This example is taken from hacker forums Breached.co, where a leaked database of meetuniversity.com, an Indian international study platform, was published.

Example: A link for a page that includes emails of University of Cypress staff

Another example of targeted phishing emails can be seen below, where a threat actor posted a link to a Pastebin page that includes the email address of the University of Cypress staff on the deep web hacking forum Cracked.to. The actor mentions these leaked emails can be used for phishing (spear phishing – read more on that later on). 

An example of targeted phishing emails can be seen below, where a threat actor posted a link to a Pastebin page that includes the email address of the University of Cypress staff on the deep web hacking forum Cracked.to.

Smishing

Smishing stands for SMS phishing. It is a form of phishing in which scammers use fake text messages to trick users into sharing personally identifiable information (PII). Similarly to email phishing, avoiding falling for these scams can be very challenging.

How can monitoring dark web data help?

Threat actors are usually using a large database of phone numbers, which they can easily obtain on the deep and dark web, to carry out these sorts of attacks.

Example: Phone number database leaked on a hacker forum

The following example includes a database of 12 million phone numbers of Brazilians that were leaked on hacker forum Breached.co. This database is readily available for use by a threat actor who would like to launch a smishing attack against these leaked phone numbers.

This example includes a database of 12 million phone numbers of Brazilians that were leaked on hacker forum Breached.co. This database is readily available for use by a threat actor who would like to launch a smishing attack against these leaked phone numbers.

Spear phishing

Spear phishing is personalized phishing attacks, targeting a specific person, group, or organization. The attack will often include specific information known to be of interest to the target. These attacks are extremely hard to predict in advance because they are not conducted on a large scale, which makes them very professional or very personal. Experienced cybercriminals are not very likely to leave a lot of details online regarding their future action.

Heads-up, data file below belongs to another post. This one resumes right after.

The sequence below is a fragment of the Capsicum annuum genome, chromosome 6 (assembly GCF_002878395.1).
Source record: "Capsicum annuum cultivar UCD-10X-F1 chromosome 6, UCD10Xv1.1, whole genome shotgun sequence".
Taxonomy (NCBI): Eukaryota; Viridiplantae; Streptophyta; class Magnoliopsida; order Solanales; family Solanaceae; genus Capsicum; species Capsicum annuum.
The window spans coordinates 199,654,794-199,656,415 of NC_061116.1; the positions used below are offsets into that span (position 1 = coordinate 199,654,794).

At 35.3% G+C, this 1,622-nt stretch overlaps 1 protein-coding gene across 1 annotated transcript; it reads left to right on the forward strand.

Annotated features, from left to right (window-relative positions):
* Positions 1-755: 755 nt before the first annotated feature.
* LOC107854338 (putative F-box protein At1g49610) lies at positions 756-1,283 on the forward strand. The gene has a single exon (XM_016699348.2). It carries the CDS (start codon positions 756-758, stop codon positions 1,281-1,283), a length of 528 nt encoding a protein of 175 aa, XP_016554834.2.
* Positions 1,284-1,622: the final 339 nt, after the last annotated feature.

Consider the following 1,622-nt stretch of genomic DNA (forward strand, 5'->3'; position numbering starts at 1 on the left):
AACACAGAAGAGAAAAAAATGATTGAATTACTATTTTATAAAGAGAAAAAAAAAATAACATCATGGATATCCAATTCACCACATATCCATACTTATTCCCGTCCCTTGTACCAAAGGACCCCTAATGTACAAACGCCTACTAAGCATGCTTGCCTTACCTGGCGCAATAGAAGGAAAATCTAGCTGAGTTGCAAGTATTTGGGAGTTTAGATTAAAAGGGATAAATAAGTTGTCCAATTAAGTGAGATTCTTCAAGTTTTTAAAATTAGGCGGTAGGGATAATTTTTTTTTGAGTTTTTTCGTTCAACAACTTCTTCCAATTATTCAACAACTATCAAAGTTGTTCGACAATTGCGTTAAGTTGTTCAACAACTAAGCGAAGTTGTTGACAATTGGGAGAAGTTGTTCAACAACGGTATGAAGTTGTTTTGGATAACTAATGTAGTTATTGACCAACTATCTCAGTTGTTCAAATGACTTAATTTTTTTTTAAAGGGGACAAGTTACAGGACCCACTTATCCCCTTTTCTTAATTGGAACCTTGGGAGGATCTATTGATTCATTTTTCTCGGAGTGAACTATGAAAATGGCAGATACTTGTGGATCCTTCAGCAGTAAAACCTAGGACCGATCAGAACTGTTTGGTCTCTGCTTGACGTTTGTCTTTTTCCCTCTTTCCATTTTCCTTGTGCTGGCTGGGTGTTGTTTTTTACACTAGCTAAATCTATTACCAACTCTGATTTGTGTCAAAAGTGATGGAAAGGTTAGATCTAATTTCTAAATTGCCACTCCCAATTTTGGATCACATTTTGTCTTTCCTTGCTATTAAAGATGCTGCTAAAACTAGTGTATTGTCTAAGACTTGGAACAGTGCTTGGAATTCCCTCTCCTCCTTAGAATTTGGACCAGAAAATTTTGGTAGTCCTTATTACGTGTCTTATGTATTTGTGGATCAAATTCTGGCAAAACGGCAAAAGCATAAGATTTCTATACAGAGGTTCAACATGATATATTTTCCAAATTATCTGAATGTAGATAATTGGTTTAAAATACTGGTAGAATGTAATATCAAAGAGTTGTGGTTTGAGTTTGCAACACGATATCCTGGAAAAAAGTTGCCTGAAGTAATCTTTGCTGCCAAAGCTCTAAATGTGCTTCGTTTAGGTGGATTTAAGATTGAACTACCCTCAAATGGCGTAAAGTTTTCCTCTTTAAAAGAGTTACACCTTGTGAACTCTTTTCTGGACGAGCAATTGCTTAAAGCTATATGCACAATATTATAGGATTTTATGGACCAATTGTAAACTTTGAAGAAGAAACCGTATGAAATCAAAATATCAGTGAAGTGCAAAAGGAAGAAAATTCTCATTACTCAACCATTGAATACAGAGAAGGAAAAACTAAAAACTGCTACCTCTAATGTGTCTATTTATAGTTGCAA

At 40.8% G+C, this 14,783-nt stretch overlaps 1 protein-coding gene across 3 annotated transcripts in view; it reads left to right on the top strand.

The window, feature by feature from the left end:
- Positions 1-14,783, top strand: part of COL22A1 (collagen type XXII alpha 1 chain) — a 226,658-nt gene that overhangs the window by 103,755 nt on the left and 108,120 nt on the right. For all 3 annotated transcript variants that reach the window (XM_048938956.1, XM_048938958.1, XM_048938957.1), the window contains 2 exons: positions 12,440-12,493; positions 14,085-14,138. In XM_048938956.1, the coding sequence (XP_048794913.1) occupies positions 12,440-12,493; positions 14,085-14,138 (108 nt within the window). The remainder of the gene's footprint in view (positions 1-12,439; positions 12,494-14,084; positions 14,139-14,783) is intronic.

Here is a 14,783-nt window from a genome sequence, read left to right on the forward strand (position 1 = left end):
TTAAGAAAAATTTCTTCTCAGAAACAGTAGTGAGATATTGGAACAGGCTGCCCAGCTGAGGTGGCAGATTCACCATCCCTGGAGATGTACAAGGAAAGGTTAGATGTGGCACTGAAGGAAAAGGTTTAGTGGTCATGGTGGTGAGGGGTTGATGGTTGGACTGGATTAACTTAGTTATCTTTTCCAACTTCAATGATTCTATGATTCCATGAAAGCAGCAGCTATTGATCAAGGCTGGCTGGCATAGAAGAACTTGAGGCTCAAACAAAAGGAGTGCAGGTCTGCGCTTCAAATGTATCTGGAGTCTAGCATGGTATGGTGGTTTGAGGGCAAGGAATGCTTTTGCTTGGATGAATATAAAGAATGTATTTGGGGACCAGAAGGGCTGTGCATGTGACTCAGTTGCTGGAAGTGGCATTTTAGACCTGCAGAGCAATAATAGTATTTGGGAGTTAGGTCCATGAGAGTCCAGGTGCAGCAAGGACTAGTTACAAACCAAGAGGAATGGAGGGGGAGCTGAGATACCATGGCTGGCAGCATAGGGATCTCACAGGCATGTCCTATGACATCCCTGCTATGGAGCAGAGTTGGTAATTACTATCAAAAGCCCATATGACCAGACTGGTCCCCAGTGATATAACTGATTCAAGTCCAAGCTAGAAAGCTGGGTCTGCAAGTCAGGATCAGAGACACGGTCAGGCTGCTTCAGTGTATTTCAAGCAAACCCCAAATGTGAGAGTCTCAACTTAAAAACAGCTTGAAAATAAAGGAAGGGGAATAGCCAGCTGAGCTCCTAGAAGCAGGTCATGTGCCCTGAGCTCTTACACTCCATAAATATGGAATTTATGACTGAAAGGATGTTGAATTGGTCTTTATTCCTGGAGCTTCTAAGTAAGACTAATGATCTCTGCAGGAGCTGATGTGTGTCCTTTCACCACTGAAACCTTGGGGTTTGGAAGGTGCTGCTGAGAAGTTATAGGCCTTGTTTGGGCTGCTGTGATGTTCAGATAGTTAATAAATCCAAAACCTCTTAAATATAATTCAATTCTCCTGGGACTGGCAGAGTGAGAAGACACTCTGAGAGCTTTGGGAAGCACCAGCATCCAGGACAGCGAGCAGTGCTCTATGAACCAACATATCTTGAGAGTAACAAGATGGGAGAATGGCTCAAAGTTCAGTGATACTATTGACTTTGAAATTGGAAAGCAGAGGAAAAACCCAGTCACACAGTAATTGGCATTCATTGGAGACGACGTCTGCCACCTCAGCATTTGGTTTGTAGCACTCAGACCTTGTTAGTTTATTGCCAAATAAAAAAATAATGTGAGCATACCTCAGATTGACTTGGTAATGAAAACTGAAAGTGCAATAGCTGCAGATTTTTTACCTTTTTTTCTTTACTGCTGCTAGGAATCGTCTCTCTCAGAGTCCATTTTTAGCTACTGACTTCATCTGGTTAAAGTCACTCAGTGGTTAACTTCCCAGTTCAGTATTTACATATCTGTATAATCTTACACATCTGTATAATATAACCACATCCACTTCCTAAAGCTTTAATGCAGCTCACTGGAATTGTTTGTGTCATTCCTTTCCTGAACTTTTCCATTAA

For example, the post below, which was taken from breached.co, shows that a threat actor obtained an email address from a data breach of an admin in a credit company. But this cybercriminal is professional and does not leave any incriminating details behind:

This post was taken from breached.co, shows that a threat actor obtained an email address from a data breach of an admin in a credit company. But this cybercriminal is professional and does not leave any incriminating details behind:

How can monitoring dark web data help?

Finding a spear phishing attack against an organization requires a steady stream of quality web data that can be used for monitoring mentions on deep and dark web data sites.

Example: A Paypal scam page on a dark web forum

The example below is taken from the dark web hacking forum Dread. The threat actor is selling a Paypal scam page with a fake 2-factor authentication page:

A post from the dark web hacking forum Dread where a threat actor is selling a Paypal scam page with a fake 2-factor authentication page

While there are many solutions that offer some protection against phishing attacks, it is nearly impossible to keep track of them all without tracking external web data, where threat actors and trading and discussing phishing tools. This is how you can track breached emails and accounts, which can be easily targeted by phishing attacks. Webz.io is adding millions of records every day from deep and dark web sources, including an early indication of tools targeting specific organizations that can help organizations protect against future phishing attacks.

Avishag Yulevich
Avishag Yulevich

Senior Cyber Analyst